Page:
Frank Denton

Biography
Peter Ireland 2012
"PICTORIALISM
And the formation of the Sarjeant’s Denton International Collection

These seem to be the principal facts: at around the time the Sarjeant Gallery was opened in 1919 the governing committee commissioned local photographer Frank Denton to assemble a collection of international art photography, the prevailing style being called Pictorialism. Between about 1919 and 1926 Denton assembled possibly slightly in excess of 100 images from around the world, by requesting them as gifts and, possibly, by exchange, as he was himself a notable contributor to Pictorialism’s network of international exhibitions. It appears that at some point in the collection’s history, part of it was loaned out and never returned, so that the remaining 83 images constitute the present Denton International Collection. The acquisition of this collection makes the Sarjeant one of the first museums in the world to collect photography as fine art. From the early 1970s, the Sarjeant’s first two professional directors – especially the second, Bill Milbank – built significantly on this foundation so that the Gallery now boasts one of the finest photography collections in the country.
The collection fairly illustrates the range of Pictorialist concerns towards the end of its high period through the genres of landscape, portraiture and character studies. The high points are works by J Pardoe, Marcus Adams, Frank Eugene, Hoppe, Charles Job, Madame Yevonde, Puyo, Demachy, Misonne and Bostock.
When photography first entered the public domain at the end of the 1830s, the models it used for the various genres of depiction – portraits, landscapes etc – were, naturally, those which had been developed for the range of the visual arts: painting, printmaking, drawing etc. The new medium was valued primarily for its alleged verisimilitude, a widespread assumption being that because it was so commonplace and made by a machine, it did not come within the more uplifting parameters of the artistic. So that even while it aped artistic models it was not believed to be itself art.
But, there were practitioners from the beginning who aspired to be camera artists and who promoted photography as a medium of artistic expression. For almost the following half century inspired individuals such as Julia Margaret Cameron, Oscar Gustave Rejlander, Adolphe Braun, Henry Peach Robinson and Lady Hawarden among them, either attempted to raise the new medium to the pantheon or art or made work plainly advancing strong claims for the imagery to be considered as art and its makers artists.
It wasn’t until the later 1880s, however, that something like a movement began gathering momentum when photographers such as Peter Henry Emerson and Frank Sutcliffe in England and a number of Continental practitioners produced imagery that began resembling a style that imitated more closely the effects of contemporary art, mainly printmaking. It was a Romantic style, harking back to a simpler rural life, dreamy landscapes and traditional artistic poses. There were a number of factors involved. Simply that after half a century there was a critical mass of experience and desire to drive this momentum. Technological developments had produced cameras for amateurs, and so took practice away from the dominance of professional studios. Other technological advances allowed more leisure time for the development of hobbies – soon leading to the establishment of the camera club movement. And increasingly rapid international communication meant that new ideas were disseminated quickly and widely.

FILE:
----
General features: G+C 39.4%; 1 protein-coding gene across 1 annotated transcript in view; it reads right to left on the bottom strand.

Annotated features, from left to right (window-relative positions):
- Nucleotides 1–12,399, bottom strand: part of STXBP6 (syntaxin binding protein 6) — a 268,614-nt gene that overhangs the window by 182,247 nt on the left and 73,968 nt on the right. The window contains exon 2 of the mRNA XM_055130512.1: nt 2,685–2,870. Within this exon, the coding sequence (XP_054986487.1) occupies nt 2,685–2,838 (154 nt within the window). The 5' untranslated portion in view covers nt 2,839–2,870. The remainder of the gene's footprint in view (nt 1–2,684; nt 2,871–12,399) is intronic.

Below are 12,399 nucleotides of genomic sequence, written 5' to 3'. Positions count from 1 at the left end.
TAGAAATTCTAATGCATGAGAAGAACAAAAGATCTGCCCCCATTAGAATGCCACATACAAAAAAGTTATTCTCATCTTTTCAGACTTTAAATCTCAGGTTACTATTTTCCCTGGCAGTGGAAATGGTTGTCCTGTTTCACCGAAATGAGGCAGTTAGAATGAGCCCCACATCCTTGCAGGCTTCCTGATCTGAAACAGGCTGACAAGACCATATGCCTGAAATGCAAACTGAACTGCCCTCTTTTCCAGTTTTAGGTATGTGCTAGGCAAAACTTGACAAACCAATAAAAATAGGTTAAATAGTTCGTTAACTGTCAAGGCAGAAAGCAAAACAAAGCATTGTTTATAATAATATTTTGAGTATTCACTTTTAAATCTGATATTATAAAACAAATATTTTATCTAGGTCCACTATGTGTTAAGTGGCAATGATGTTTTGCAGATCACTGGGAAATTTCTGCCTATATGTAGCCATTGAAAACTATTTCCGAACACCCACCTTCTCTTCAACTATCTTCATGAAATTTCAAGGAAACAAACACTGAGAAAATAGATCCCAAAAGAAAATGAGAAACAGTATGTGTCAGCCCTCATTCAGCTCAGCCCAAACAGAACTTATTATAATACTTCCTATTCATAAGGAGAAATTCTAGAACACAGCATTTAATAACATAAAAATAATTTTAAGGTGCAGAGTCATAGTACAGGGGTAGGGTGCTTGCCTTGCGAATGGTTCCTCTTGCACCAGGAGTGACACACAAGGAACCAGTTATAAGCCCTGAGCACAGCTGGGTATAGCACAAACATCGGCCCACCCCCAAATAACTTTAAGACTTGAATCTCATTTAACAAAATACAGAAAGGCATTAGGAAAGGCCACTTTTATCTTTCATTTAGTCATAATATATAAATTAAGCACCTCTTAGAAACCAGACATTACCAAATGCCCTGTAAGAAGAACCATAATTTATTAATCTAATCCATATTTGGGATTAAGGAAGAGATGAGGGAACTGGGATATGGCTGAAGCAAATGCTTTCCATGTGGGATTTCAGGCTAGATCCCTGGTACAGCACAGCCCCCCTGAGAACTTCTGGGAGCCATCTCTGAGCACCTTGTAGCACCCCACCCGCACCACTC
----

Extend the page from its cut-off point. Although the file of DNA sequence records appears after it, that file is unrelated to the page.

A decade later, at the dawn of the twentieth century, Pictorialism was firmly established and increasingly accepted as art, and has claims to be the first truly international art movement in history. Artists such as Alfred Stieglitz, Edward Steichen, Gertrude Kasebier, Frank Eugene, Fred Holland Day, Frederick Evans, Clarence White and Alvin Langdon Coburn were known throughout the world and their work widely acclaimed and collected.
However, by 1920 it was clear that the new movement known as Modernism was not only supplanting Pictorialism as the more advanced artistic option, it was also undermining the values that Pictorialism stood for. Echoes of Pictorialism continue in the productions of camera clubs today, but by the end of the 1920s it was effectively a spent force. But, in New Zealand, a leading Pictorialist such as George Chance continued selling his work in large numbers right to the end of the 1950s.
By 1930 Modernism was triumphant, and given its avant guardist agenda, anything smacking of Pictorialism was dismissed as being incurably old-fashioned, an attitude written into twentieth-century histories of photography so that Pictorialism was almost universally disparaged up until as recently as two decades ago. This is now changing with the advent of Postmodernism, and the movement is again being taken seriously, studied and written about. So the Denton International Collection is about to come into its own again and be recognized as the national treasure it is.
There is never, of course, a clean break between one movement and another, even two so seemingly diametrically opposed as Pictorialism and Modernism. In hindsight, it’s increasingly clear that the origins and growth of Modernism owed a great deal to many of the formal qualities developed by Pictorialism, and in the history of artists such as Steiglitz, Coburn and Strand it’s easy to see how one crossed over to the other. Given that the Denton International Collection represents more strongly the latter phase of high Pictorialism, many of the works in it illustrate this significant crossing-over and increase its cultural value accordingly. "
b.1869, d.1963
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